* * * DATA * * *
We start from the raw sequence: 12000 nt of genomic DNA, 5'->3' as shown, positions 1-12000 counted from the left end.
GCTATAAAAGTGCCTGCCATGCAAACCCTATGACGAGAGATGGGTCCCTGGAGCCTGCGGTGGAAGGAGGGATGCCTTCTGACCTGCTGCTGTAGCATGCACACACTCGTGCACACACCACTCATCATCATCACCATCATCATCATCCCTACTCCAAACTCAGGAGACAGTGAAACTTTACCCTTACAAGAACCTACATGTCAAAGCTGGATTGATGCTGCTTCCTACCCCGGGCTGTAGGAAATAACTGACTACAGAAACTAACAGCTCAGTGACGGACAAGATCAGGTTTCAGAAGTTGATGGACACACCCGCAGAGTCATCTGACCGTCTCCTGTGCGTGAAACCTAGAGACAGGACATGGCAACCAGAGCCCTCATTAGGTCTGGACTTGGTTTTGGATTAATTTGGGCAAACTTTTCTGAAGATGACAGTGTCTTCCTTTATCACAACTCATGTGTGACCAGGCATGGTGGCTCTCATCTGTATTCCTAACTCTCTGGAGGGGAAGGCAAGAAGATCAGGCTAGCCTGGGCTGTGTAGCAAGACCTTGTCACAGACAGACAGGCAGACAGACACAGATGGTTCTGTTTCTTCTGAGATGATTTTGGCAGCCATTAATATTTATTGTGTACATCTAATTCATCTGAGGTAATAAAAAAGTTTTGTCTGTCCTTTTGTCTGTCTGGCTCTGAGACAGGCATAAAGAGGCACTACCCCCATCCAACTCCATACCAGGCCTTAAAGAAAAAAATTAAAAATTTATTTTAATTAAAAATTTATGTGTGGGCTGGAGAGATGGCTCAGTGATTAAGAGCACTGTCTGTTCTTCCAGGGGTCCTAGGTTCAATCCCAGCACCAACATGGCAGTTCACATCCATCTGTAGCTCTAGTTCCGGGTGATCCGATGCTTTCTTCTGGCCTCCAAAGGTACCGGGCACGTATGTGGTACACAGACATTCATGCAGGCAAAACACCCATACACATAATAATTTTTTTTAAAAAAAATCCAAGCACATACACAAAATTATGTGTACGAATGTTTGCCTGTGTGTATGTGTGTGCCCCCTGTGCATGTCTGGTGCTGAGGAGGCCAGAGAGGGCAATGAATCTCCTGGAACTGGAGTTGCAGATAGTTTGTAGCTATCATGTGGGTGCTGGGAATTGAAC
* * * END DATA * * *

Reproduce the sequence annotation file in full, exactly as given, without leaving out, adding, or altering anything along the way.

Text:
We start from the raw sequence: 12000 nt of genomic DNA, 5'->3' as shown, positions 1-12000 counted from the left end.
GCTATAAAAGTGCCTGCCATGCAAACCCTATGACGAGAGATGGGTCCCTGGAGCCTGCGGTGGAAGGAGGGATGCCTTCTGACCTGCTGCTGTAGCATGCACACACTCGTGCACACACCACTCATCATCATCACCATCATCATCATCCCTACTCCAAACTCAGGAGACAGTGAAACTTTACCCTTACAAGAACCTACATGTCAAAGCTGGATTGATGCTGCTTCCTACCCCGGGCTGTAGGAAATAACTGACTACAGAAACTAACAGCTCAGTGACGGACAAGATCAGGTTTCAGAAGTTGATGGACACACCCGCAGAGTCATCTGACCGTCTCCTGTGCGTGAAACCTAGAGACAGGACATGGCAACCAGAGCCCTCATTAGGTCTGGACTTGGTTTTGGATTAATTTGGGCAAACTTTTCTGAAGATGACAGTGTCTTCCTTTATCACAACTCATGTGTGACCAGGCATGGTGGCTCTCATCTGTATTCCTAACTCTCTGGAGGGGAAGGCAAGAAGATCAGGCTAGCCTGGGCTGTGTAGCAAGACCTTGTCACAGACAGACAGGCAGACAGACACAGATGGTTCTGTTTCTTCTGAGATGATTTTGGCAGCCATTAATATTTATTGTGTACATCTAATTCATCTGAGGTAATAAAAAAGTTTTGTCTGTCCTTTTGTCTGTCTGGCTCTGAGACAGGCATAAAGAGGCACTACCCCCATCCAACTCCATACCAGGCCTTAAAGAAAAAAATTAAAAATTTATTTTAATTAAAAATTTATGTGTGGGCTGGAGAGATGGCTCAGTGATTAAGAGCACTGTCTGTTCTTCCAGGGGTCCTAGGTTCAATCCCAGCACCAACATGGCAGTTCACATCCATCTGTAGCTCTAGTTCCGGGTGATCCGATGCTTTCTTCTGGCCTCCAAAGGTACCGGGCACGTATGTGGTACACAGACATTCATGCAGGCAAAACACCCATACACATAATAATTTTTTTTAAAAAAAATCCAAGCACATACACAAAATTATGTGTACGAATGTTTGCCTGTGTGTATGTGTGTGCCCCCTGTGCATGTCTGGTGCTGAGGAGGCCAGAGAGGGCAATGAATCTCCTGGAACTGGAGTTGCAGATAGTTTGTAGCTATCATGTGGGTGCTGGGAATTGAAC